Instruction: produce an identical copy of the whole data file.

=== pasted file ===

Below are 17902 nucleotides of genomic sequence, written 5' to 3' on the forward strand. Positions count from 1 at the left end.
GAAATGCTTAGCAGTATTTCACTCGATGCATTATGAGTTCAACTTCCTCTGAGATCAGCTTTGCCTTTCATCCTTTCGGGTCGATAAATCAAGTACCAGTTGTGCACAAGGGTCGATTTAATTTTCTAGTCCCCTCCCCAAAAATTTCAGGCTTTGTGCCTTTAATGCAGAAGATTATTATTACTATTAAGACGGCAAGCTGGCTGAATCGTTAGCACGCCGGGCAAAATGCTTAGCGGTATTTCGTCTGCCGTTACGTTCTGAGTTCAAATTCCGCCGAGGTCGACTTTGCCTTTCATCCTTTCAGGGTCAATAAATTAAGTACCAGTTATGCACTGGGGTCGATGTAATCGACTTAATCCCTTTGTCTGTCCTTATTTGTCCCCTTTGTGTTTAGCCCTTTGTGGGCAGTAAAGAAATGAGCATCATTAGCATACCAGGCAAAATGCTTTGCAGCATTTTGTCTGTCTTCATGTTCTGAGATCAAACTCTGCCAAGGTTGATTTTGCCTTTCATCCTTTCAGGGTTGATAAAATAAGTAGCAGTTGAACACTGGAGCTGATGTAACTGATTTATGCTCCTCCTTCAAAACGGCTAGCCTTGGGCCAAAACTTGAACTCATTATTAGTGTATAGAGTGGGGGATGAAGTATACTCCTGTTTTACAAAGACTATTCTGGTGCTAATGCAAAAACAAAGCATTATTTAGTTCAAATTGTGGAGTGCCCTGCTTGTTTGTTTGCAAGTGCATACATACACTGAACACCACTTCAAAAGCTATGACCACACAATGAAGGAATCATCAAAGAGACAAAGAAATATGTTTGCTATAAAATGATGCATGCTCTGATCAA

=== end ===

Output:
Below are 17902 nucleotides of genomic sequence, written 5' to 3' on the forward strand. Positions count from 1 at the left end.
GAAATGCTTAGCAGTATTTCACTCGATGCATTATGAGTTCAACTTCCTCTGAGATCAGCTTTGCCTTTCATCCTTTCGGGTCGATAAATCAAGTACCAGTTGTGCACAAGGGTCGATTTAATTTTCTAGTCCCCTCCCCAAAAATTTCAGGCTTTGTGCCTTTAATGCAGAAGATTATTATTACTATTAAGACGGCAAGCTGGCTGAATCGTTAGCACGCCGGGCAAAATGCTTAGCGGTATTTCGTCTGCCGTTACGTTCTGAGTTCAAATTCCGCCGAGGTCGACTTTGCCTTTCATCCTTTCAGGGTCAATAAATTAAGTACCAGTTATGCACTGGGGTCGATGTAATCGACTTAATCCCTTTGTCTGTCCTTATTTGTCCCCTTTGTGTTTAGCCCTTTGTGGGCAGTAAAGAAATGAGCATCATTAGCATACCAGGCAAAATGCTTTGCAGCATTTTGTCTGTCTTCATGTTCTGAGATCAAACTCTGCCAAGGTTGATTTTGCCTTTCATCCTTTCAGGGTTGATAAAATAAGTAGCAGTTGAACACTGGAGCTGATGTAACTGATTTATGCTCCTCCTTCAAAACGGCTAGCCTTGGGCCAAAACTTGAACTCATTATTAGTGTATAGAGTGGGGGATGAAGTATACTCCTGTTTTACAAAGACTATTCTGGTGCTAATGCAAAAACAAAGCATTATTTAGTTCAAATTGTGGAGTGCCCTGCTTGTTTGTTTGCAAGTGCATACATACACTGAACACCACTTCAAAAGCTATGACCACACAATGAAGGAATCATCAAAGAGACAAAGAAATATGTTTGCTATAAAATGATGCATGCTCTGATCAA